In 1938, Parker joined pianist Jay McShann’s territory band. The band toured nightclubs and other venues of the southwest, as well as Chicago and New York City. Parker made his professional recording debut with McShann’s band. It was said at one point in McShann’s band that he “sounded like a machine”, owing to his highly virtuosic yet nonetheless musical playing.

As a teenager, Parker developed a morphine addiction while in hospital after an automobile accident, and subsequently became addicted to heroin. Heroin would haunt him throughout his life and ultimately contribute to his death.

The Rainmakers
The Rainmakers
website

Missouri has long boasted of being the home of two of America’s greatest artists, Mark Twain and Chuck Berry. However, it wasn’t until The Rainmakers thundered into the national music spotlight in 1986, had anyone combined the guitar power of Berry with the social wit of Twain into a unique brand of Missouri rock n’ roll.

Originally formed in 1983 as a 3-piece bar band known as “Steve, Bob, & Rich,” these Kansas City rockers became an instant favorite throughout the Midwest. Soon, fans were standing in line to see this trio they described as “energetic,” “intense,” but most importantly “fun.” Within months of finishing their first independent release, “Steve, Bob, and Rich” had signed a multi-album contract with Polygram Records, added a fourth member, and had changed their name to The Rainmakers.

Heralded as “America’s Great Next Band” by Newsday, The Rainmakers were soon drenched in critical acclaim. Feature articles in Newsweek, Rolling Stone, CMJ, USA Today and others poured in singing the praises of this hard working Midwest band who provided new life to a traditional rock format.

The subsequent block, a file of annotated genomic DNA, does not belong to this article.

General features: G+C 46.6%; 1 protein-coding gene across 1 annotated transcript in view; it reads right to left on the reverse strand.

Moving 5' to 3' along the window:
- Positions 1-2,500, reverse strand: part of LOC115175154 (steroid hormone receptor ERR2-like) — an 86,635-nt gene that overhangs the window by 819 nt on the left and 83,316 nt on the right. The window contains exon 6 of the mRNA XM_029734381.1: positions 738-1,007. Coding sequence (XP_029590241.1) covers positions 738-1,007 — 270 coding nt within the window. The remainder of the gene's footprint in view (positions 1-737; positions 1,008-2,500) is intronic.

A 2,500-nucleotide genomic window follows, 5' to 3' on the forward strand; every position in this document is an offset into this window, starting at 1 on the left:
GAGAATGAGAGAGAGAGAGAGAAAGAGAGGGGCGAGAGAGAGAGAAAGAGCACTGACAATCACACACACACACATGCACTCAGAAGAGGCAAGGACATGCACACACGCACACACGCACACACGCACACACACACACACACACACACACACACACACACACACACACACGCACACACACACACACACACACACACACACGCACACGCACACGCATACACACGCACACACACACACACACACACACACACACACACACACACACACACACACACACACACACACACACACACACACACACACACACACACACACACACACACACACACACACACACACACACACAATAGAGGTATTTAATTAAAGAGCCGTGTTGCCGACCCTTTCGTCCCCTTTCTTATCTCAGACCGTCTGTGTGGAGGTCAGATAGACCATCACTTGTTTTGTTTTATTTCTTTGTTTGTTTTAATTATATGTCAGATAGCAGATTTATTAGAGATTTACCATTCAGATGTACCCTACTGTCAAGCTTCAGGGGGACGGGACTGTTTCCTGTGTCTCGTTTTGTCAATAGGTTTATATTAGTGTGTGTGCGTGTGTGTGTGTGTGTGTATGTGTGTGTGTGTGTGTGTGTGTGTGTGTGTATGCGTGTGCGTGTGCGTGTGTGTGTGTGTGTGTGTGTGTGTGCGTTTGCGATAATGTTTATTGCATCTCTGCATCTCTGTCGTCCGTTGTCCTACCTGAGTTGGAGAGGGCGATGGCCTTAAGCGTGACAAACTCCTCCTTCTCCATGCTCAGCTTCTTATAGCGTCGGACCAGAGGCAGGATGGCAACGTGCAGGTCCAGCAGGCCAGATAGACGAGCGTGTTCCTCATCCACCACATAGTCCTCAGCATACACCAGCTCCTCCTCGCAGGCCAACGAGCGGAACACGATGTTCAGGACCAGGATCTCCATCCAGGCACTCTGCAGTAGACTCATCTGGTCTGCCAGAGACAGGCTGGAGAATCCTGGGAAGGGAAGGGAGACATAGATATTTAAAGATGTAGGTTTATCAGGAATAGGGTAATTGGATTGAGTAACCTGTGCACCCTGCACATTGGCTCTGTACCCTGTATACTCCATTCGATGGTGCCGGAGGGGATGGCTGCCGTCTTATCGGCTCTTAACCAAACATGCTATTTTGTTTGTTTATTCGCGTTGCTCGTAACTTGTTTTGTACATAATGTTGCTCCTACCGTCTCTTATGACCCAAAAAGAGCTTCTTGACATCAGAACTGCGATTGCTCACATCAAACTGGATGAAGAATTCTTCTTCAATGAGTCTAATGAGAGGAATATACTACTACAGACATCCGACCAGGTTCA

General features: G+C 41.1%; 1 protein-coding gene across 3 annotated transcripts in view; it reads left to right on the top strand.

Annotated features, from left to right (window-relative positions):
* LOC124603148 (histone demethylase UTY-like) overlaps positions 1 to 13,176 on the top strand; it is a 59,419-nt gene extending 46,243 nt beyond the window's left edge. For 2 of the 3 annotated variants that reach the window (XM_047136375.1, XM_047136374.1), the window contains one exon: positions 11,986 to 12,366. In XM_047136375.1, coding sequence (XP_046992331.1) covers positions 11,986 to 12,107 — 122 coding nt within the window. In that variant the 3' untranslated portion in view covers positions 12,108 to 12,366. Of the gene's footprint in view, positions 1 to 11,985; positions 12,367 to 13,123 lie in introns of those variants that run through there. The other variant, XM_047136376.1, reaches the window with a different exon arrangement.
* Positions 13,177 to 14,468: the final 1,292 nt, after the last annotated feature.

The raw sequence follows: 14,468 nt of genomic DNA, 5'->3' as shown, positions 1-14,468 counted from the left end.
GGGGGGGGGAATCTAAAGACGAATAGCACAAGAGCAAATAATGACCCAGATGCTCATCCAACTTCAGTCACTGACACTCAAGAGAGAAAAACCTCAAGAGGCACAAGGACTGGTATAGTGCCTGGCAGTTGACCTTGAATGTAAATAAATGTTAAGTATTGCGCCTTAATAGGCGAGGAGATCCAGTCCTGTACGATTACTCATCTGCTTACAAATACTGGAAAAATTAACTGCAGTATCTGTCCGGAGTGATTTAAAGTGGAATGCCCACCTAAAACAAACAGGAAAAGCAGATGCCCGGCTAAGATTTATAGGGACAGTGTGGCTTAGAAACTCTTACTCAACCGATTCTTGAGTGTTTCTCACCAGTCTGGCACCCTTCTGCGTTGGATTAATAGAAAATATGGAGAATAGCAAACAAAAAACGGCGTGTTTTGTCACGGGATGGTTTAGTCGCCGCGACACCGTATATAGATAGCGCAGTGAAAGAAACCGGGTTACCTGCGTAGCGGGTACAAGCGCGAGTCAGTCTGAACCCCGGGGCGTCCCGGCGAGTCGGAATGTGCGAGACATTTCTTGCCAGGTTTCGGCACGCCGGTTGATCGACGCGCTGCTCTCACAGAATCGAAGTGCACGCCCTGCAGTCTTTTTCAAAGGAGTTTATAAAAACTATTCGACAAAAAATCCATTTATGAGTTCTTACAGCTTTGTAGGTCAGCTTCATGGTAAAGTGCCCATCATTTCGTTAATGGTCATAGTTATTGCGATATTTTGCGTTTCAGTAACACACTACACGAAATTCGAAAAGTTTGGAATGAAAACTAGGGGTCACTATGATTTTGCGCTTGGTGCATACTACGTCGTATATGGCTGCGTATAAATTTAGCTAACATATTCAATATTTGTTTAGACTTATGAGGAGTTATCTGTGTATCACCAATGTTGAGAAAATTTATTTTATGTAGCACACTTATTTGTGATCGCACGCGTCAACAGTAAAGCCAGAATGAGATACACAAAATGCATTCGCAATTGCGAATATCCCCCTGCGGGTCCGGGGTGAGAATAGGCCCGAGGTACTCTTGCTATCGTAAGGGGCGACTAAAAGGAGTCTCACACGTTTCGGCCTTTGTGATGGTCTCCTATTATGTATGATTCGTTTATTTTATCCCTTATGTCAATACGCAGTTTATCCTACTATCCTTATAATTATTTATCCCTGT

Critics particularly enjoyed the unique writing style of Bob Walkenhorst, whose talent for choosing unusual and sometimes controversial subjects provided an eye-opening perspective of life, sprinkled with sarcastic humor. The Rainmakers received notoriety for their songs’ lyrical content, including Music Connection’s award for Lyric Line of the Year: “The generation that would change the world is still looking for its car keys,” and in the unlikely source of author Stephen King, who twice quoted lyrics from Rainmakers songs in his best seller “The Tommyknockers,” and again in his 1991 novel “Gerald’s Game.”

But success did not stop at the U.S. borders, as European countries supported the band increasingly with each new release. The song “Let My People Go-Go” gave the Rainmakers their first Top-20 single on the British charts. Critics abroad sang the band’s praises, with feature articles in New Musical Express, Kerrang, Rock Power, etc. Frequently, The Rainmakers could be spotted on European television with live appearances on “Top Of The Pops,” and “The Tube,” and video play on MTV Europe.

European concert dates grew in number each year, with The Rainmakers often enjoying headline status on festival bills. Their reputation as an electrifying concert act eventually led to the recording of a live album at a sold-out show in Oslo, Norway for release solely in Scandinavian markets.

In 1990, after 4 albums, 5 videos, 500,000+ records sold, and concert dates too numerous to count, The Rainmakers put band business on hold to allow time for their personal lives and agendas. In 1994, the band returned to the studio to record a new album, entitled “Flirting With The Universe” – an album which achieved GOLD certification in Norway within 2 months of release.

Overwhelmed by the response to “Flirting…,” The Rainmakers reemerged from the studio in 1996 with “Skin.” With this effort, Bob Walkenhorst has again proved that no subject matter is too controversial by taking aim at pornography and its societal impact, via his unique perspectives – a Rainmakers trademark. A release, which in true Rainmaker form, is designed to provoke.

The Rainmakers are: Bob Walkenhorst (Vocals, Guitar); Steve Phillips (Lead Guitar, Vocals); Michael Bliss (Bass, Vocals); Pat Tomek (Drums)

Riverrock
Riverrock
website